HELENA, Montana — A California-based distributor challenging Montana's milk freshness rules as too restrictive is taking its case to a federal appeals court after a district judge rejected the lawsuit.
Core-Mark International filed its appeal to the 9th U.S. Circuit Court of Appeals Friday after U.S. District Judge Sam Haddon ruled the company had no standing to file the lawsuit because it is a distributor, not a milk packager.
Montana requires that milk be removed from store shelves 12 days after pasteurization. Core-Mark argues that the milk it distributes remains safe for at least 21 days after the pasteurization date.
The Montana rules unnecessarily increase costs by forcing the processor to make separate labels and the distributor to make smaller, more frequent deliveries in the state, the company said in its lawsuit.
Core-Mark was seeking to label Dairy Gold milk containers with both Montana's "sell-by" date and a later "use-by" date. That dual-dating system was an arrangement that Dairy Gold and Inland Northwest Dairies had with the state from 2002 until 2008, when the Montana Department of Livestock revoked its exemption.
Core-Mark buys its milk from the Spokane, Washington-based Dairy Gold, which pasteurizes and packages the milk. Core Mark then stores and distributes the milk when orders come in.
The company claims the 12-day rule discriminates against out-of-state producers. State officials have seized and destroyed milk that Core-Mark sold to retailers that passed the 12-day limit, the company said in court filings.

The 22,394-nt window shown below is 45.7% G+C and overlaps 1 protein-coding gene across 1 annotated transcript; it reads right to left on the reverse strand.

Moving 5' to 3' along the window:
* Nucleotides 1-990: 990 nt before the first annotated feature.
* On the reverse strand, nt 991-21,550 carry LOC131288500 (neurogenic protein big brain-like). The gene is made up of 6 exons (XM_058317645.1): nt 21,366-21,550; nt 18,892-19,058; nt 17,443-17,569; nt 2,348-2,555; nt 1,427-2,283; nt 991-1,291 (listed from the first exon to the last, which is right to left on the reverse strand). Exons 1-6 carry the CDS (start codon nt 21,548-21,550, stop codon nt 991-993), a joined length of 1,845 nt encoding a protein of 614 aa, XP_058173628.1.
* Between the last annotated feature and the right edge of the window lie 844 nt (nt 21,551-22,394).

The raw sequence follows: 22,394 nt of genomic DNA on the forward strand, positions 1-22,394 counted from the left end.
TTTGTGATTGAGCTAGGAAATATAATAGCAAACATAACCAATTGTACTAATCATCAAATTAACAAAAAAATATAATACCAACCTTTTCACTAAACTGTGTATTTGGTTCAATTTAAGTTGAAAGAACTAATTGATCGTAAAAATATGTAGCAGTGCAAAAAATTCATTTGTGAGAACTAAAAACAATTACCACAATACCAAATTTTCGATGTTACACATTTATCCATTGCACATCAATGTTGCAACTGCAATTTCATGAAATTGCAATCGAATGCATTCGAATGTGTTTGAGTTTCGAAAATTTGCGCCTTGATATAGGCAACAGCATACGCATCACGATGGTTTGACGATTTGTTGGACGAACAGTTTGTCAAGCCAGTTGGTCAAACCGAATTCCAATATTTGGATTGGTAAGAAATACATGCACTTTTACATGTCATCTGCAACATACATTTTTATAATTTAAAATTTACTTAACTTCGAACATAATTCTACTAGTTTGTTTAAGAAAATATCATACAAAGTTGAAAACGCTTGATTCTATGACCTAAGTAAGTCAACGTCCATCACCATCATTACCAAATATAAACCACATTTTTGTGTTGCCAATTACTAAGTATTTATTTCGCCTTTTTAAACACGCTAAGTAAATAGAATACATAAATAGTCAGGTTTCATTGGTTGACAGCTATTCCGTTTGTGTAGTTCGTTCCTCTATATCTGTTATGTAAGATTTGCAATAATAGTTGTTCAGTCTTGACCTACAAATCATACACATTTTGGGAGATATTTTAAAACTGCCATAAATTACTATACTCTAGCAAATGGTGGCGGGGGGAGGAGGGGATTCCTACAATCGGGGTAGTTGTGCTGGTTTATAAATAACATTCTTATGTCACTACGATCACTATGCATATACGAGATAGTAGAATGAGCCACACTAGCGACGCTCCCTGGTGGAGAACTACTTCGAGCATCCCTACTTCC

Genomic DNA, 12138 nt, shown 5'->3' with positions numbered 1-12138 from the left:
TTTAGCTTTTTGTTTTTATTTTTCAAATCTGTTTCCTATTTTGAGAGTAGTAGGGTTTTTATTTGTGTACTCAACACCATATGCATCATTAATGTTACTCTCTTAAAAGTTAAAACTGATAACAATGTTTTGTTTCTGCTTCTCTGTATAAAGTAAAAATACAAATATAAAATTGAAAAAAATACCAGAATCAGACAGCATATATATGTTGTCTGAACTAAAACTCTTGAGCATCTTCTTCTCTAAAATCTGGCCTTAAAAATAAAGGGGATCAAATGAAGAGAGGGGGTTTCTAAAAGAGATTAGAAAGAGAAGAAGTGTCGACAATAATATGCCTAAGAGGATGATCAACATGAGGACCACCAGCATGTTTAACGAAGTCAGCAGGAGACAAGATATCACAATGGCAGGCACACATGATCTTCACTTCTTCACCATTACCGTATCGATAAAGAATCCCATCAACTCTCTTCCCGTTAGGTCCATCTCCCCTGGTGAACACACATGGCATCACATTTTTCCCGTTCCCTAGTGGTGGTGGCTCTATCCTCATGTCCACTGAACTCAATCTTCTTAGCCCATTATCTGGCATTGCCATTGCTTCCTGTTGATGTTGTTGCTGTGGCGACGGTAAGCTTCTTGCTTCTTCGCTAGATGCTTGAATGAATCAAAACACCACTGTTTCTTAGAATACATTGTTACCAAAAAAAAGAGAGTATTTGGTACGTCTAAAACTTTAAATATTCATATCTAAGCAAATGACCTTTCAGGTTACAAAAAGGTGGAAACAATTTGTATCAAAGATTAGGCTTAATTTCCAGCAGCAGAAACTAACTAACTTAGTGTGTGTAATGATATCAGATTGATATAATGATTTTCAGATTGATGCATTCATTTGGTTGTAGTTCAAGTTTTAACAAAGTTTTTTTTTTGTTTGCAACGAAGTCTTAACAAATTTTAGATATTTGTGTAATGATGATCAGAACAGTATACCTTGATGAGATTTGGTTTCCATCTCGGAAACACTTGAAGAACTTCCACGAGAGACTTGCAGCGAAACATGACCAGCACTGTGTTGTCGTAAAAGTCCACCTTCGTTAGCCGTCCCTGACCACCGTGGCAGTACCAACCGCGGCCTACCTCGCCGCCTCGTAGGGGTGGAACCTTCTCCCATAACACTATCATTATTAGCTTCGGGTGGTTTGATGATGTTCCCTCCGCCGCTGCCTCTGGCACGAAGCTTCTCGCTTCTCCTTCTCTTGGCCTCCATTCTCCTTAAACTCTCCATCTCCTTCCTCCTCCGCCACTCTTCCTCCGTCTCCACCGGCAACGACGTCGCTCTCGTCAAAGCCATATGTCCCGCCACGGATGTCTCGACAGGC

The Livestock Department's rule, passed in 1980, says no milk may be sold after 12 days of pasteurization, and containers must be marked with that sell-by date. Only the packager of the milk may mark the package with a sell-by date.
Haddon ruled that Core-Mark is trying to assert the rights of the milk packager, when it is only the distributor. The company has no capacity to sue, the judge wrote in his Aug. 31 decision.
"Only the milk packager may seek and obtain permission from the Department to deviate from the administrative rules governing milk container labeling," Haddon wrote.
Company officials did not return a call for comment.
Core-Mark also has failed to reinstitute dual labeling through an administrative challenge against the Livestock Department and a lawsuit in state court. A bill that would have replaced Montana's sell-by date with a 21-day "use-by" date died in a Montana House committee earlier this year.
Bill sponsor Rep. Greg Hertz, R-Polson, said then that the change would have led to less waste, lower milk prices and prevented retailers from throwing away "perfectly good milk."